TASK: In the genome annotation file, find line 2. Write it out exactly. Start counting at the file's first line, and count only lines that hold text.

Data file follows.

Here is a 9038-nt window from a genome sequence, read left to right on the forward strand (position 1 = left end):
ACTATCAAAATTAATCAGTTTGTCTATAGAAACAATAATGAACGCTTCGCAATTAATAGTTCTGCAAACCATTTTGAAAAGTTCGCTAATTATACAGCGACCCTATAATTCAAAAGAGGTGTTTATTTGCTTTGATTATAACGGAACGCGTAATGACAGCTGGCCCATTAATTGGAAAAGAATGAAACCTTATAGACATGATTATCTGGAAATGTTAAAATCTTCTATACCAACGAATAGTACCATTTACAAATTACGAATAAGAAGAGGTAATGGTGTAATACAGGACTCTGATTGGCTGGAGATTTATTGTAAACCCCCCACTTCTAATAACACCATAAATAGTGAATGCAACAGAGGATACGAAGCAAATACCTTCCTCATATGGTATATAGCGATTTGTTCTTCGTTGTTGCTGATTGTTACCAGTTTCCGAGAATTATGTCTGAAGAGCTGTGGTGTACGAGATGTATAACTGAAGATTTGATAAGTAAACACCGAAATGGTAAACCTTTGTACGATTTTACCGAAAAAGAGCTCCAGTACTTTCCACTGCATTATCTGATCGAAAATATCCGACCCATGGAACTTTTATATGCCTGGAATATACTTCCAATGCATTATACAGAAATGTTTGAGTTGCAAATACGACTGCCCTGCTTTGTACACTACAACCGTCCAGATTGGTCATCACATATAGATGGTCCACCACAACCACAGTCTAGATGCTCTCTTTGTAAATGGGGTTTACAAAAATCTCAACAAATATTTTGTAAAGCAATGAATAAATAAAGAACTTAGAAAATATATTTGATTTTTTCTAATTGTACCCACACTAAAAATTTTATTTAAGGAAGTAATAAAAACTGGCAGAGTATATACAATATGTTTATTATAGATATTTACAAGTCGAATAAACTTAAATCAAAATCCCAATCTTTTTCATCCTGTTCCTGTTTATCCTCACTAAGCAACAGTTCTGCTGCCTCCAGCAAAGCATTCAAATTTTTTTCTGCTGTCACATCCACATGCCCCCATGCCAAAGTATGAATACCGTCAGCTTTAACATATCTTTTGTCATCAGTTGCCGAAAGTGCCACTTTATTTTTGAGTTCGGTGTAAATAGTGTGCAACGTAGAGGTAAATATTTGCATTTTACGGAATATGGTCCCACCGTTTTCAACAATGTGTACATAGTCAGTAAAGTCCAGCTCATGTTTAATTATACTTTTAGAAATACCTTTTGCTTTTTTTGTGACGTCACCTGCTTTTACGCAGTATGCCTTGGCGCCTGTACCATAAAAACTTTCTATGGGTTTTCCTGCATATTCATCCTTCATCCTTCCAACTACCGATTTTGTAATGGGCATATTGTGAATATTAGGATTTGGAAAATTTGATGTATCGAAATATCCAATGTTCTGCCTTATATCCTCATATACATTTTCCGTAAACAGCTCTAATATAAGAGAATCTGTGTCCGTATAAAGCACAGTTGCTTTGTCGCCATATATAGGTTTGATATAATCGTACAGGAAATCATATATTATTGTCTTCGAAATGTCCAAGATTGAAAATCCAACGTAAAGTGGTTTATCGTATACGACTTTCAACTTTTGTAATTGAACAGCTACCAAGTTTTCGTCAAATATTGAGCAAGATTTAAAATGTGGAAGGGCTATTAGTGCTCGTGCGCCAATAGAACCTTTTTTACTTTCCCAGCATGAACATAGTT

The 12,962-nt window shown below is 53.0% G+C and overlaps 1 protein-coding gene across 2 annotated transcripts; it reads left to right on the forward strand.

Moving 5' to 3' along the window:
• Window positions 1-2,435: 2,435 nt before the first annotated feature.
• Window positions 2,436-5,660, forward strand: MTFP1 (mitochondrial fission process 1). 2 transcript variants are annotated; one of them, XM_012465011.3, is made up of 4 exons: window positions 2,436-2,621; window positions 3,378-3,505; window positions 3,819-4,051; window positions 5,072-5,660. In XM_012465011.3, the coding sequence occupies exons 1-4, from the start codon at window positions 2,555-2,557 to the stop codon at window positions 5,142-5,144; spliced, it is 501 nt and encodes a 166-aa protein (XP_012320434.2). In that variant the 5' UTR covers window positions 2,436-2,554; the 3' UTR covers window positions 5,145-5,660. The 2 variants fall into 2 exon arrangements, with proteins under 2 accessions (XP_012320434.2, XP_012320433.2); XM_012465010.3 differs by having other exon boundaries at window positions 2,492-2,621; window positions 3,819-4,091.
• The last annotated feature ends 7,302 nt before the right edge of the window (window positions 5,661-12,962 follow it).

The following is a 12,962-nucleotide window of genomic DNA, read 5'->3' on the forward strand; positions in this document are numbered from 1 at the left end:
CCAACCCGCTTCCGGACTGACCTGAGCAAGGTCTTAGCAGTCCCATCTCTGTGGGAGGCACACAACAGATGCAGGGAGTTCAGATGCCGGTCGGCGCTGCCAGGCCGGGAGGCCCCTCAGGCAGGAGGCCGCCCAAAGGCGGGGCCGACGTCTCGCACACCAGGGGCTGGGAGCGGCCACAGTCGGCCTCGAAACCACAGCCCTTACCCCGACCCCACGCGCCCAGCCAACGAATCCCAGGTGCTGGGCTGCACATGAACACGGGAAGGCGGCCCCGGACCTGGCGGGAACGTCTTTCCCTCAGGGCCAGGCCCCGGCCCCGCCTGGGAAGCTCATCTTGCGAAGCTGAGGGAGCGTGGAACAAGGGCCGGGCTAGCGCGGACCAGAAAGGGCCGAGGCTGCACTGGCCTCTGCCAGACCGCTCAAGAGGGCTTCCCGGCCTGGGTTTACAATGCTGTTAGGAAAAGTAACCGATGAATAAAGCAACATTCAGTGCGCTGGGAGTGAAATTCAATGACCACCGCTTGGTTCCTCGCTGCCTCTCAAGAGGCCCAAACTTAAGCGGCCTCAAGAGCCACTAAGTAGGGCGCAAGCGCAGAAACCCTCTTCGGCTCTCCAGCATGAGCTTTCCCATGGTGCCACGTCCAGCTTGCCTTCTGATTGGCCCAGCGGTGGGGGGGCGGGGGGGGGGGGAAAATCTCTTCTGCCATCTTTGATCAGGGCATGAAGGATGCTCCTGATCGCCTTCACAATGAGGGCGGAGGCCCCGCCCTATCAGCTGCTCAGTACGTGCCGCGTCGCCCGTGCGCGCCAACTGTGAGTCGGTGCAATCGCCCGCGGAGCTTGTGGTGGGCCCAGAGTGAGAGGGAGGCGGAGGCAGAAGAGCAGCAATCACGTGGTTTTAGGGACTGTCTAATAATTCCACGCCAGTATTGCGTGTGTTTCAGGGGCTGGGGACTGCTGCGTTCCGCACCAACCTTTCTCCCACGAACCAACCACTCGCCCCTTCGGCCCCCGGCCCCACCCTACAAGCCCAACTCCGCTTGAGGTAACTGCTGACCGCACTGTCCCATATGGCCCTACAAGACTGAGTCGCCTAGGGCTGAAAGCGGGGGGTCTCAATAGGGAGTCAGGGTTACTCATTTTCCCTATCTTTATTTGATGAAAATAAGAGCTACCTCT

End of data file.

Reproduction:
ACTATCAAAATTAATCAGTTTGTCTATAGAAACAATAATGAACGCTTCGCAATTAATAGTTCTGCAAACCATTTTGAAAAGTTCGCTAATTATACAGCGACCCTATAATTCAAAAGAGGTGTTTATTTGCTTTGATTATAACGGAACGCGTAATGACAGCTGGCCCATTAATTGGAAAAGAATGAAACCTTATAGACATGATTATCTGGAAATGTTAAAATCTTCTATACCAACGAATAGTACCATTTACAAATTACGAATAAGAAGAGGTAATGGTGTAATACAGGACTCTGATTGGCTGGAGATTTATTGTAAACCCCCCACTTCTAATAACACCATAAATAGTGAATGCAACAGAGGATACGAAGCAAATACCTTCCTCATATGGTATATAGCGATTTGTTCTTCGTTGTTGCTGATTGTTACCAGTTTCCGAGAATTATGTCTGAAGAGCTGTGGTGTACGAGATGTATAACTGAAGATTTGATAAGTAAACACCGAAATGGTAAACCTTTGTACGATTTTACCGAAAAAGAGCTCCAGTACTTTCCACTGCATTATCTGATCGAAAATATCCGACCCATGGAACTTTTATATGCCTGGAATATACTTCCAATGCATTATACAGAAATGTTTGAGTTGCAAATACGACTGCCCTGCTTTGTACACTACAACCGTCCAGATTGGTCATCACATATAGATGGTCCACCACAACCACAGTCTAGATGCTCTCTTTGTAAATGGGGTTTACAAAAATCTCAACAAATATTTTGTAAAGCAATGAATAAATAAAGAACTTAGAAAATATATTTGATTTTTTCTAATTGTACCCACACTAAAAATTTTATTTAAGGAAGTAATAAAAACTGGCAGAGTATATACAATATGTTTATTATAGATATTTACAAGTCGAATAAACTTAAATCAAAATCCCAATCTTTTTCATCCTGTTCCTGTTTATCCTCACTAAGCAACAGTTCTGCTGCCTCCAGCAAAGCATTCAAATTTTTTTCTGCTGTCACATCCACATGCCCCCATGCCAAAGTATGAATACCGTCAGCTTTAACATATCTTTTGTCATCAGTTGCCGAAAGTGCCACTTTATTTTTGAGTTCGGTGTAAATAGTGTGCAACGTAGAGGTAAATATTTGCATTTTACGGAATATGGTCCCACCGTTTTCAACAATGTGTACATAGTCAGTAAAGTCCAGCTCATGTTTAATTATACTTTTAGAAATACCTTTTGCTTTTTTTGTGACGTCACCTGCTTTTACGCAGTATGCCTTGGCGCCTGTACCATAAAAACTTTCTATGGGTTTTCCTGCATATTCATCCTTCATCCTTCCAACTACCGATTTTGTAATGGGCATATTGTGAATATTAGGATTTGGAAAATTTGATGTATCGAAATATCCAATGTTCTGCCTTATATCCTCATATACATTTTCCGTAAACAGCTCTAATATAAGAGAATCTGTGTCCGTATAAAGCACAGTTGCTTTGTCGCCATATATAGGTTTGATATAATCGTACAGGAAATCATATATTATTGTCTTCGAAATGTCCAAGATTGAAAATCCAACGTAAAGTGGTTTATCGTATACGACTTTCAACTTTTGTAATTGAACAGCTACCAAGTTTTCGTCAAATATTGAGCAAGATTTAAAATGTGGAAGGGCTATTAGTGCTCGTGCGCCAATAGAACCTTTTTTACTTTCCCAGCATGAACATAGTT